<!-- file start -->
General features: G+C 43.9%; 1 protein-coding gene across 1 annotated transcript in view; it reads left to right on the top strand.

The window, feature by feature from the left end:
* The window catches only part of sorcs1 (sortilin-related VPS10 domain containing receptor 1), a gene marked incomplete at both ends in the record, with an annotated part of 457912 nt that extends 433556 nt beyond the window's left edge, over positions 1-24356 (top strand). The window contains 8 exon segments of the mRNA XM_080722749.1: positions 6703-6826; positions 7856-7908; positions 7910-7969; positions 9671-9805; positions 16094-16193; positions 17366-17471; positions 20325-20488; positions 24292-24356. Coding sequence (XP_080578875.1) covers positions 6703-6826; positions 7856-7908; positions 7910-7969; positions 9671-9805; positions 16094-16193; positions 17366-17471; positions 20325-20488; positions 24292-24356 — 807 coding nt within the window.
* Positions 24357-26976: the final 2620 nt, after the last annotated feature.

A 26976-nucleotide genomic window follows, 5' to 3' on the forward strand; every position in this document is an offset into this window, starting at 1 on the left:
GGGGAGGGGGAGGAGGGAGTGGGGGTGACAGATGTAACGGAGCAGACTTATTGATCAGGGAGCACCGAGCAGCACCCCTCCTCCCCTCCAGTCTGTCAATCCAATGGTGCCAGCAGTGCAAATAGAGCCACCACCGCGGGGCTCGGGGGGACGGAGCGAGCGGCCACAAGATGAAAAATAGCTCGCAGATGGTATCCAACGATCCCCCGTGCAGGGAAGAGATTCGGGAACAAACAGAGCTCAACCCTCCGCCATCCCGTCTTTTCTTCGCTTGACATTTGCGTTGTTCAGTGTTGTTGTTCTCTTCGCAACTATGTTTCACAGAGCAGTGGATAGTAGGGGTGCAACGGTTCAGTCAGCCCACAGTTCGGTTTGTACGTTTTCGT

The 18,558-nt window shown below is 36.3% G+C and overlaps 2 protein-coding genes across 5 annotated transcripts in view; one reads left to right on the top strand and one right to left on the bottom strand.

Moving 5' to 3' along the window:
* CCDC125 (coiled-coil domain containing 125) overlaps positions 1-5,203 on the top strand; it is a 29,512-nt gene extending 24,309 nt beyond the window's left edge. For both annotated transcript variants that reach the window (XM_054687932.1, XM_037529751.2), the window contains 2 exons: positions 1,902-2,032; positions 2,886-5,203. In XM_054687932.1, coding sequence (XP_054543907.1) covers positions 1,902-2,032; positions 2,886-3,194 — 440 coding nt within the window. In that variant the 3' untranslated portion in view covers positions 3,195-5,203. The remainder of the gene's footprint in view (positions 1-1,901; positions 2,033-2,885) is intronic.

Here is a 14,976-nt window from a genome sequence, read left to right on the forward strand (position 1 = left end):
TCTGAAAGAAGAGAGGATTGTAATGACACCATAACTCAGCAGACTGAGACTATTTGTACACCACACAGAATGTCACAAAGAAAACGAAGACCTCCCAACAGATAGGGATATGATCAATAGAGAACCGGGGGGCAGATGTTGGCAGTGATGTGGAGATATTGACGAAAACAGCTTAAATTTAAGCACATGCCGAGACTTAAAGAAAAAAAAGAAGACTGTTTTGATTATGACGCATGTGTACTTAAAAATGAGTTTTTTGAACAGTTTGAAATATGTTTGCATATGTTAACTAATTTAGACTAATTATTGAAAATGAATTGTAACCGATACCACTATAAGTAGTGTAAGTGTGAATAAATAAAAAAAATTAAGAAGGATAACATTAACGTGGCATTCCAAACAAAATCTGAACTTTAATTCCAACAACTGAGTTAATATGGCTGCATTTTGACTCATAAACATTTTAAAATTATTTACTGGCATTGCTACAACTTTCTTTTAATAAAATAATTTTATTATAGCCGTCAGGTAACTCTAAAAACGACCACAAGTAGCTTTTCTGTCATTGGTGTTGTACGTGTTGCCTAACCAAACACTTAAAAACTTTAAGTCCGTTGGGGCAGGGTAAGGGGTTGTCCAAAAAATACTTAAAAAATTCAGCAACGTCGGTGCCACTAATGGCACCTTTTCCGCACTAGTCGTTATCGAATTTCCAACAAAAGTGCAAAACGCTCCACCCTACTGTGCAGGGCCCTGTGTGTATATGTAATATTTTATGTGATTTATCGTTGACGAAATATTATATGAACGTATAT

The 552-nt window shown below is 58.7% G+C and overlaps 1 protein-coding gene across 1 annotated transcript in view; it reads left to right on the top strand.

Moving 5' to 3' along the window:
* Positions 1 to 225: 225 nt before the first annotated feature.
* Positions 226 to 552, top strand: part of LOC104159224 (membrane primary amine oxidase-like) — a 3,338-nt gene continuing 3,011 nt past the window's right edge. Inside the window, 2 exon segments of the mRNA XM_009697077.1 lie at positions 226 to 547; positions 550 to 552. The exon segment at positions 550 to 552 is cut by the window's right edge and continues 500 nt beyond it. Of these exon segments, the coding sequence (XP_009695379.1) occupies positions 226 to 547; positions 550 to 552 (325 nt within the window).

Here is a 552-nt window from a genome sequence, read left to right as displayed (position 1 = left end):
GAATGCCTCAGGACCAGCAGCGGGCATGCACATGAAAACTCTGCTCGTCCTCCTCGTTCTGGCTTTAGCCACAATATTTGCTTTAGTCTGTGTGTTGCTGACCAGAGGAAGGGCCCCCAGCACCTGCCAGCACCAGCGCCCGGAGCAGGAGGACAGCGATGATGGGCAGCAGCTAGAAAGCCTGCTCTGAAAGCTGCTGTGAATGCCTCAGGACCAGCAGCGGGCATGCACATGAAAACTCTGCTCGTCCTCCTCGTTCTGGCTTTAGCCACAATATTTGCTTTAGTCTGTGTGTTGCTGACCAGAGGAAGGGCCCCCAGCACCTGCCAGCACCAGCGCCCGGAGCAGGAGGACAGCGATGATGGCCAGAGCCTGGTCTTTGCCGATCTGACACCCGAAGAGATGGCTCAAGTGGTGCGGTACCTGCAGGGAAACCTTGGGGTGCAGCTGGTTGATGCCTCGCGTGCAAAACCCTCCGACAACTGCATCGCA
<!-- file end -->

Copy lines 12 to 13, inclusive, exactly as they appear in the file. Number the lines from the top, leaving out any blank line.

The 552-nt window shown below is 58.7% G+C and overlaps 1 protein-coding gene across 1 annotated transcript in view; it reads left to right on the top strand.

Moving 5' to 3' along the window: